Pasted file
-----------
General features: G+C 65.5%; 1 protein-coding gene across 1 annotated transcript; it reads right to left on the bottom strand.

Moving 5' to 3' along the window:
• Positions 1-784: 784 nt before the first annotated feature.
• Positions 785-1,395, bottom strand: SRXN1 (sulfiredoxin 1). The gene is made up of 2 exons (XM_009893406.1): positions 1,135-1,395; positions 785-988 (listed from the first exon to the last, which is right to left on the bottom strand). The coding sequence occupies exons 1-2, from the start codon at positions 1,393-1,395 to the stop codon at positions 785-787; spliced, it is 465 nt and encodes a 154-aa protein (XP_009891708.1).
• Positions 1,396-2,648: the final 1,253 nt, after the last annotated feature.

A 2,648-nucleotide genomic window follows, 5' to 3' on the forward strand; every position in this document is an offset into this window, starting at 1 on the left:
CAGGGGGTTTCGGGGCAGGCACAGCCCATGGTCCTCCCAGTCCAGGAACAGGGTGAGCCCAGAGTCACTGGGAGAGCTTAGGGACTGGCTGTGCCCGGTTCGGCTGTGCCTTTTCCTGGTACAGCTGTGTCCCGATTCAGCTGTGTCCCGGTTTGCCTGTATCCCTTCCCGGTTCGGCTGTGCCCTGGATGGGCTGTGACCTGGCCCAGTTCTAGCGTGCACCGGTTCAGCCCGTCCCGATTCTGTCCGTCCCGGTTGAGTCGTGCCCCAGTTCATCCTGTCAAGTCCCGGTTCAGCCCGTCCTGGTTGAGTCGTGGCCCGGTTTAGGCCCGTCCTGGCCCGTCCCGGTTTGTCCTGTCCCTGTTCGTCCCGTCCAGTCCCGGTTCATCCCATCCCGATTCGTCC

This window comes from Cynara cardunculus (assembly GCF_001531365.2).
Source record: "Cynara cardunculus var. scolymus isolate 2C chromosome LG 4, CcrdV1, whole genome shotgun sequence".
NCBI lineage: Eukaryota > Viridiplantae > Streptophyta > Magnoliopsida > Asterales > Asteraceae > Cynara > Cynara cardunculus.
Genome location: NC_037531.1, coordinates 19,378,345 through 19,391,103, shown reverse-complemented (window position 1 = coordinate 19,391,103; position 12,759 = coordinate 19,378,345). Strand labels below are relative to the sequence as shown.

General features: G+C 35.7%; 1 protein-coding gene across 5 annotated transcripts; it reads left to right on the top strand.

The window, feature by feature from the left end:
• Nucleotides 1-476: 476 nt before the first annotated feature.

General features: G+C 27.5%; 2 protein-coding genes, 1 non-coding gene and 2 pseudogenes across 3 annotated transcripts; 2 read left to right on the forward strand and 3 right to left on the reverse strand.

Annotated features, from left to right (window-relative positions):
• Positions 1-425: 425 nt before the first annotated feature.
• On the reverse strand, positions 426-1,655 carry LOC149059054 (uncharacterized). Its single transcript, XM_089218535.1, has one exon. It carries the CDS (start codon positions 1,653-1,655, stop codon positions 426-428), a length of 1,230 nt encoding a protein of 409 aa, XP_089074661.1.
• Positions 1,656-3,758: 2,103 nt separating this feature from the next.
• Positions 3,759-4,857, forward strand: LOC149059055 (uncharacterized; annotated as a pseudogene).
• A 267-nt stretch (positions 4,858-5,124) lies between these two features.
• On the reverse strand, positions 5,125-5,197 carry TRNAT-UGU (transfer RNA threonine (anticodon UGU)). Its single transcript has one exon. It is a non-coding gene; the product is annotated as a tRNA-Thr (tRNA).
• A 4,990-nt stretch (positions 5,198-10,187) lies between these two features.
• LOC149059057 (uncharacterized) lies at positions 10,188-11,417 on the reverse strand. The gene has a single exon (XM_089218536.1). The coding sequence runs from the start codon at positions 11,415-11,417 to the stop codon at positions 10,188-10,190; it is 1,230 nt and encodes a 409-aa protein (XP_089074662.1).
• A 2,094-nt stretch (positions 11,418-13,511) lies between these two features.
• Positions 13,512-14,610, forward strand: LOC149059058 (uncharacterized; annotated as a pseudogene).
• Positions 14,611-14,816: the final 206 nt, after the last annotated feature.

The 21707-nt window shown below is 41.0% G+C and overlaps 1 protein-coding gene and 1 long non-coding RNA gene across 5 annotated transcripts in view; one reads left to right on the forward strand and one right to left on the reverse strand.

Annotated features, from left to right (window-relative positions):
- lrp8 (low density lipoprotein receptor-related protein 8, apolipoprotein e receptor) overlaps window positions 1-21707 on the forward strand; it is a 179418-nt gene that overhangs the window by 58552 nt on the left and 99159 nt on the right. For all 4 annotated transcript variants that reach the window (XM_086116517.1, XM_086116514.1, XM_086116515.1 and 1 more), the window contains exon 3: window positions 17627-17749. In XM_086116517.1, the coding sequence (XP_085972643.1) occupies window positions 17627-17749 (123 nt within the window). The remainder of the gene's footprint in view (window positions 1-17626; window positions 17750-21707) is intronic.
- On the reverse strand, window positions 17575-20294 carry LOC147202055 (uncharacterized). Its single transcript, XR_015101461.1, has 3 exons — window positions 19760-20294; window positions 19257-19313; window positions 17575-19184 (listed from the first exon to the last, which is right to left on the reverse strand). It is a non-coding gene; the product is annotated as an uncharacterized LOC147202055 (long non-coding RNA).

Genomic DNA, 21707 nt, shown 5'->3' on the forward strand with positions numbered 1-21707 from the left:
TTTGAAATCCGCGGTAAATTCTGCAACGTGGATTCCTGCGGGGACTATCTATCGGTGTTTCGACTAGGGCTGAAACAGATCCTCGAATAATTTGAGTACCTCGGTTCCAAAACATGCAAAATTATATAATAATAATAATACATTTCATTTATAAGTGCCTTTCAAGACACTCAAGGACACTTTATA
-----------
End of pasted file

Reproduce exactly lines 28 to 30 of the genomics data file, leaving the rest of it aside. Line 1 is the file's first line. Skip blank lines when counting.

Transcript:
The 21707-nt window shown below is 41.0% G+C and overlaps 1 protein-coding gene and 1 long non-coding RNA gene across 5 annotated transcripts in view; one reads left to right on the forward strand and one right to left on the reverse strand.

Annotated features, from left to right (window-relative positions):
- lrp8 (low density lipoprotein receptor-related protein 8, apolipoprotein e receptor) overlaps window positions 1-21707 on the forward strand; it is a 179418-nt gene that overhangs the window by 58552 nt on the left and 99159 nt on the right. For all 4 annotated transcript variants that reach the window (XM_086116517.1, XM_086116514.1, XM_086116515.1 and 1 more), the window contains exon 3: window positions 17627-17749. In XM_086116517.1, the coding sequence (XP_085972643.1) occupies window positions 17627-17749 (123 nt within the window). The remainder of the gene's footprint in view (window positions 1-17626; window positions 17750-21707) is intronic.